This September, the Society of Arts + Crafts’ two-month-long Kogei-Kyoto at SA+C Boston: Contemporary Innovators in Japanese Arts and Crafts brings the work of the artist collective, Kogei-Kyoto, to Boston for its first exhibition in the US.
Co-presented by the Japan Society of Boston, and part of a citywide celebration of the 60-year relationship with Boston’s sister city, Kyoto, cultural events such as traditional tea and incense ceremonies, kimono demonstrations, and Japanese culture workshops will accompany the exhibition.
Since forming in 2006, this is Kogei-Kyoto’s third exhibit outside of Japan and will include over 60 pieces from 30 artists.
“Kogei- Kyoto was born out of a group of specific artists in Kyoto who wanted to make sure the form was recognized,” explained William Thrasher, a Wellesley-based independent curator of Japanese art and craft, who assisted in editing the exhibition catalogue and has curated Japanese exhibitions for other local museums, such as the Art Complex Museum in Duxbury and the Fuller Craft Museum in Brockton.
“They didn’t invent the word, it’s been around in popular modern use since the beginning of the 20th century,” he continued. “It follows on from the Mingei folk art movement, which focused on craftspeople making everyday objects. But Kogei is a much smaller movement and this group is highly focused on Kyoto.”
Similar to the American Arts and Crafts movement, or other folk arts, mingei and kogei arose from necessity, particularly in rural communities, where a farmer and his family would learn to craft what was needed.
“Japan has a strong agrarian background and kogei is rooted in that. Farmers would need a pot, so they would take clay from the ground and learn how to mold it and fire it. This was very difficult for a farmer who was struggling to grow food,” said Thrasher.
Yet, partly due to Shinto principles of a universal spirit residing in every object, and a cultural belief that what you do in your daily work connects with the emperor, that farmer would not just throw a pot, it had to be exquisite.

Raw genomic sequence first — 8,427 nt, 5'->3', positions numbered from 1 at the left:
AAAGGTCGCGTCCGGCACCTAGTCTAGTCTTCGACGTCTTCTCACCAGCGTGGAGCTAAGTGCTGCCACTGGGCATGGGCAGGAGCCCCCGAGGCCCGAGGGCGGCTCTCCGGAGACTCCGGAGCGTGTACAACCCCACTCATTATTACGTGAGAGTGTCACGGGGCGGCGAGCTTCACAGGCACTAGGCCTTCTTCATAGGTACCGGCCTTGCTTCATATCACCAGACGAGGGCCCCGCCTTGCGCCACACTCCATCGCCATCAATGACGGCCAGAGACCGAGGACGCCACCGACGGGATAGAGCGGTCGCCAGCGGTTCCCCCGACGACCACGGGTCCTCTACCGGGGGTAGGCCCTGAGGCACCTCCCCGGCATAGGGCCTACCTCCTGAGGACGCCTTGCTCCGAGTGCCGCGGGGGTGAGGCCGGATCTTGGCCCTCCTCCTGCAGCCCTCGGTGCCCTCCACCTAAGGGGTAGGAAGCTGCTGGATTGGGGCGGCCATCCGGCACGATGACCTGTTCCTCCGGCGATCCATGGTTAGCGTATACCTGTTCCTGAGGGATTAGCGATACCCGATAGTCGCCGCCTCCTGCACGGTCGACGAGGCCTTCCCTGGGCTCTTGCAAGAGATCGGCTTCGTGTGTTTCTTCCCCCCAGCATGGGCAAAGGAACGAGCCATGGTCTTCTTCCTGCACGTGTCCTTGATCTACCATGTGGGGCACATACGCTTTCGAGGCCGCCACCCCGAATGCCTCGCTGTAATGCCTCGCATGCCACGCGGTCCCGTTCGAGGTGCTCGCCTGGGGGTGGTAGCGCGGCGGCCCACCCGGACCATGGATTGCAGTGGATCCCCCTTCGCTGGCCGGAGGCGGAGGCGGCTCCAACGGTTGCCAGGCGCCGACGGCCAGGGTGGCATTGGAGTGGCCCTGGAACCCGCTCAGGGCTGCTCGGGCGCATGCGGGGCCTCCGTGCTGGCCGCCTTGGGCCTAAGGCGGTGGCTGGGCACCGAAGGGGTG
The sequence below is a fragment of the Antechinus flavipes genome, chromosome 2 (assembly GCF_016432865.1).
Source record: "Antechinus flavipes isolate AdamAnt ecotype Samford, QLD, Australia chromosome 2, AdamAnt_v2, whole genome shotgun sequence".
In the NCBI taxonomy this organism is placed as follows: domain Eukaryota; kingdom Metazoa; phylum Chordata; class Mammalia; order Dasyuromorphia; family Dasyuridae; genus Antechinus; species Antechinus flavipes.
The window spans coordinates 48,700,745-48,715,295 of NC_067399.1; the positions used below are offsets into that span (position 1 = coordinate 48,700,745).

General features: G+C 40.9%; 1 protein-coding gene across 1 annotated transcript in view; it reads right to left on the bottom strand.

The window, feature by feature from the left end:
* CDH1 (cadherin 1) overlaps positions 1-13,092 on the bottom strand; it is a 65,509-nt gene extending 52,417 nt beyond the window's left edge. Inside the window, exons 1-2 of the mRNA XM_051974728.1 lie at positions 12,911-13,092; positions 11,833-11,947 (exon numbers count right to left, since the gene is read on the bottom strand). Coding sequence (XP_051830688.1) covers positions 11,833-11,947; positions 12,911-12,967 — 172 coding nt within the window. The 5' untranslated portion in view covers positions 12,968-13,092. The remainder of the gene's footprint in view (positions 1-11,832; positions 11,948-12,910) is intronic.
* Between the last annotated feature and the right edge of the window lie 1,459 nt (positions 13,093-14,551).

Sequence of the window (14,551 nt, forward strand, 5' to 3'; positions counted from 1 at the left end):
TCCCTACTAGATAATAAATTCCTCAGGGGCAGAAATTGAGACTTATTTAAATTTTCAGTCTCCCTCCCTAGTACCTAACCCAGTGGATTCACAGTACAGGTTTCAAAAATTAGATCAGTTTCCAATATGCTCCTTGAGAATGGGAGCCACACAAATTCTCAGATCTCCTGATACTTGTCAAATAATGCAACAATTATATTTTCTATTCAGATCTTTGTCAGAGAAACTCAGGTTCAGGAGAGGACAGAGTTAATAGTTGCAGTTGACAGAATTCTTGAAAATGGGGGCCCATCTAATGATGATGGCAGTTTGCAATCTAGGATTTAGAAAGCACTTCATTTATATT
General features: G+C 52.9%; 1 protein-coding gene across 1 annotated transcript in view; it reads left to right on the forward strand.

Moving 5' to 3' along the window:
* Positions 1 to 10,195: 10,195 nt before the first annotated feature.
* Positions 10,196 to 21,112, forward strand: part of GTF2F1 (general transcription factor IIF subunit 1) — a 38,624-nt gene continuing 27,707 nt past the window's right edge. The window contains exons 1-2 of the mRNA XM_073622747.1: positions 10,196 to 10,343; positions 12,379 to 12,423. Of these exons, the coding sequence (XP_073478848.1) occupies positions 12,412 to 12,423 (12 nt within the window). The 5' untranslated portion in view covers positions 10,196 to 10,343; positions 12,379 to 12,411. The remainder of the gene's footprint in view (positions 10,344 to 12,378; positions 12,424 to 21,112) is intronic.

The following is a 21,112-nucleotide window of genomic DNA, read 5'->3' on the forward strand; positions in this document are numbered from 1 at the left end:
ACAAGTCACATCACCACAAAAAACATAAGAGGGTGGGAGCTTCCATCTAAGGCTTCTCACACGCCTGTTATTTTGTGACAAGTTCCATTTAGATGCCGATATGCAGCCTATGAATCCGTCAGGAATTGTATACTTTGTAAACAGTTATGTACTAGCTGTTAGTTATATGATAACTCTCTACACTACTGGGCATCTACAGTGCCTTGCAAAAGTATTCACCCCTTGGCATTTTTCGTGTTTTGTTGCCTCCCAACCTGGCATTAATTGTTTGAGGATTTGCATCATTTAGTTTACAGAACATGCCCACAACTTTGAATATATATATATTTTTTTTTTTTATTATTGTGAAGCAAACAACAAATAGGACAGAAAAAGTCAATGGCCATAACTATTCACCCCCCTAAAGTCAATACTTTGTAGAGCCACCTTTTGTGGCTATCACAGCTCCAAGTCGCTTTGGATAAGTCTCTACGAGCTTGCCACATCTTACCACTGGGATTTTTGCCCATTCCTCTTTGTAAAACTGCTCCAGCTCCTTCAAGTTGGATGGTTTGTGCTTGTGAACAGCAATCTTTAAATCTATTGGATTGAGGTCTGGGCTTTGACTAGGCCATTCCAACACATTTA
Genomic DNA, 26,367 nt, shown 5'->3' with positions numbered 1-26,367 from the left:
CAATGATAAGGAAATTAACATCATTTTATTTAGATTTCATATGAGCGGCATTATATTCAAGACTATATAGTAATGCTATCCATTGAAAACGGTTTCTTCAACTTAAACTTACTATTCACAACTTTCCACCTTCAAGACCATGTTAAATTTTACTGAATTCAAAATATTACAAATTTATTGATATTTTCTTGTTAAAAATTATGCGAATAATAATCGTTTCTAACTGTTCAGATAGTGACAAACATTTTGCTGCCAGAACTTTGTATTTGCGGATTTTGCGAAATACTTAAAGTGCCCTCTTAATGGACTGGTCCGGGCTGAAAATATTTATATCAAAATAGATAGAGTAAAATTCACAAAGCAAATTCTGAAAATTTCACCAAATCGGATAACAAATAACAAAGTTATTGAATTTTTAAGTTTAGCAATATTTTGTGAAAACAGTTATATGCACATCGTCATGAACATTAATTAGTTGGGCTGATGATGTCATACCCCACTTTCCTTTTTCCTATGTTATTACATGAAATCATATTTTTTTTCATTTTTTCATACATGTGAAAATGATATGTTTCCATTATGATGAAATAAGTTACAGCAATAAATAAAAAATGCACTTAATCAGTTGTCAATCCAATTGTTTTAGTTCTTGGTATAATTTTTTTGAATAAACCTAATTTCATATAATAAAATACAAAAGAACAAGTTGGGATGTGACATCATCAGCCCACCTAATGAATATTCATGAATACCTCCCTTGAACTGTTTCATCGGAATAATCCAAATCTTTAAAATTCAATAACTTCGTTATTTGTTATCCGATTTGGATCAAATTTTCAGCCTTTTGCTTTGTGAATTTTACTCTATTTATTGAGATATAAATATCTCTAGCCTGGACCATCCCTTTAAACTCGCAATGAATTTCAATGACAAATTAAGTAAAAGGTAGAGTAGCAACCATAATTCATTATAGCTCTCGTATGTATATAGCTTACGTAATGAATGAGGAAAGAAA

“The belief is that it is a privilege and your work must include your best efforts,” Thrasher said. “It’s not unrelated to Shakers and their ideas that the work they do honors god.”
So the farmer became a craftsperson, or even an artist. Along with exquisite handmade utilitarian items, there are conceptual creations on display. All of the works in the exhibition, plus additional items in the Society of Arts + Crafts on-site store, are for sale.
“There are items that have function, and some are non-functional,” said Thrasher. “There are ceramics, textiles, metal and wood work, lacquer work, and glass making.
“Glasswork,” he added, “is the newest of the craft mediums to make an impact in the past two decades. It’s mostly younger artists who have no blinders on and struck out in this new direction.”
Kogei, however, remains steeped in tradition and part of that is an underlying deep connection to nature. Works often incorporate images of animals, textures reminiscent of, say, trees, or patterns recalling waves.
“Nature is very prominent in Japanese art. But Kyoto has four distinct seasons and nature has a very big impact on the artists there. They are inspired by what they see from their windows,” said Thrasher, adding: “It’s hard to put into words, but there are certain tweaks of color and of form that are clearly Kyoto.”
(Tuesday, Sept. 10 to Sunday, Nov. 10; Society of Arts + Crafts, Boston; free; all ages)